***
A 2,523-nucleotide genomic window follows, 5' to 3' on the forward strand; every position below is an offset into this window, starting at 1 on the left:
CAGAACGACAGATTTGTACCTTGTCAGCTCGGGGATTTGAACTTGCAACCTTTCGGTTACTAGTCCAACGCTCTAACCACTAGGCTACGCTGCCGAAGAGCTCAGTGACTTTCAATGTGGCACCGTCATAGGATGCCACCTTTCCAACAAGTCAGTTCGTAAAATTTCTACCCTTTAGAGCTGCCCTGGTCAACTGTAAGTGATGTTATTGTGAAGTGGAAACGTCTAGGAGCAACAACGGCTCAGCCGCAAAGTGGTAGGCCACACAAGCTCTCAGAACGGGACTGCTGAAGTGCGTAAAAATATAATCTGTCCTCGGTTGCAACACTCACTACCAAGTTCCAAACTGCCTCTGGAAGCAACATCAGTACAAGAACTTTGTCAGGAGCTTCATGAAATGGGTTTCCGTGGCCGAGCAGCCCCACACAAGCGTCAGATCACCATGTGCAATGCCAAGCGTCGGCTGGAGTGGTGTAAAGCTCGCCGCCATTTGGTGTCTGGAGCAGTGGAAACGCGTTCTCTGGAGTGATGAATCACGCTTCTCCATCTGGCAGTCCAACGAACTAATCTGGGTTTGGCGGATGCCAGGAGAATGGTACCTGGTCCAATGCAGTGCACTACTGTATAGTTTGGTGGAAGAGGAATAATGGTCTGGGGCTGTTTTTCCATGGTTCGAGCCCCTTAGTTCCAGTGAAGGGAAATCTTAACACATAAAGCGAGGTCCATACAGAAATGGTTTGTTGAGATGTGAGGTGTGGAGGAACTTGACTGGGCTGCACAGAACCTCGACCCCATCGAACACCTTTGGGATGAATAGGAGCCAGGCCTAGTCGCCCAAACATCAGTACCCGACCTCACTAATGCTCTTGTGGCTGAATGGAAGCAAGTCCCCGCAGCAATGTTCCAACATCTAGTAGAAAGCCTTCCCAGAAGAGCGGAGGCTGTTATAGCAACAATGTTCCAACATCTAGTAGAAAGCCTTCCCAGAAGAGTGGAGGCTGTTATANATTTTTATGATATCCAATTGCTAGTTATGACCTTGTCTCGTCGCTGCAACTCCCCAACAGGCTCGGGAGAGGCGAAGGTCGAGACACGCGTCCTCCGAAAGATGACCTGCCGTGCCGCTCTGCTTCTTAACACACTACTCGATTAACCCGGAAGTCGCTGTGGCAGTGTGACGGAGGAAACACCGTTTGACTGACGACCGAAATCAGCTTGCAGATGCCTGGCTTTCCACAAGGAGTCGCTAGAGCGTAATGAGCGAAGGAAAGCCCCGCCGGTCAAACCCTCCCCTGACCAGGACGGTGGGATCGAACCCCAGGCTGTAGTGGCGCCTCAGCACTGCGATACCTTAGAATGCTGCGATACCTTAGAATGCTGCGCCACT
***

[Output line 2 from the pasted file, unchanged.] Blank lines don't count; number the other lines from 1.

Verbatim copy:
CAGAACGACAGATTTGTACCTTGTCAGCTCGGGGATTTGAACTTGCAACCTTTCGGTTACTAGTCCAACGCTCTAACCACTAGGCTACGCTGCCGAAGAGCTCAGTGACTTTCAATGTGGCACCGTCATAGGATGCCACCTTTCCAACAAGTCAGTTCGTAAAATTTCTACCCTTTAGAGCTGCCCTGGTCAACTGTAAGTGATGTTATTGTGAAGTGGAAACGTCTAGGAGCAACAACGGCTCAGCCGCAAAGTGGTAGGCCACACAAGCTCTCAGAACGGGACTGCTGAAGTGCGTAAAAATATAATCTGTCCTCGGTTGCAACACTCACTACCAAGTTCCAAACTGCCTCTGGAAGCAACATCAGTACAAGAACTTTGTCAGGAGCTTCATGAAATGGGTTTCCGTGGCCGAGCAGCCCCACACAAGCGTCAGATCACCATGTGCAATGCCAAGCGTCGGCTGGAGTGGTGTAAAGCTCGCCGCCATTTGGTGTCTGGAGCAGTGGAAACGCGTTCTCTGGAGTGATGAATCACGCTTCTCCATCTGGCAGTCCAACGAACTAATCTGGGTTTGGCGGATGCCAGGAGAATGGTACCTGGTCCAATGCAGTGCACTACTGTATAGTTTGGTGGAAGAGGAATAATGGTCTGGGGCTGTTTTTCCATGGTTCGAGCCCCTTAGTTCCAGTGAAGGGAAATCTTAACACATAAAGCGAGGTCCATACAGAAATGGTTTGTTGAGATGTGAGGTGTGGAGGAACTTGACTGGGCTGCACAGAACCTCGACCCCATCGAACACCTTTGGGATGAATAGGAGCCAGGCCTAGTCGCCCAAACATCAGTACCCGACCTCACTAATGCTCTTGTGGCTGAATGGAAGCAAGTCCCCGCAGCAATGTTCCAACATCTAGTAGAAAGCCTTCCCAGAAGAGCGGAGGCTGTTATAGCAACAATGTTCCAACATCTAGTAGAAAGCCTTCCCAGAAGAGTGGAGGCTGTTATANATTTTTATGATATCCAATTGCTAGTTATGACCTTGTCTCGTCGCTGCAACTCCCCAACAGGCTCGGGAGAGGCGAAGGTCGAGACACGCGTCCTCCGAAAGATGACCTGCCGTGCCGCTCTGCTTCTTAACACACTACTCGATTAACCCGGAAGTCGCTGTGGCAGTGTGACGGAGGAAACACCGTTTGACTGACGACCGAAATCAGCTTGCAGATGCCTGGCTTTCCACAAGGAGTCGCTAGAGCGTAATGAGCGAAGGAAAGCCCCGCCGGTCAAACCCTCCCCTGACCAGGACGGTGGGATCGAACCCCAGGCTGTAGTGGCGCCTCAGCACTGCGATACCTTAGAATGCTGCGATACCTTAGAATGCTGCGCCACT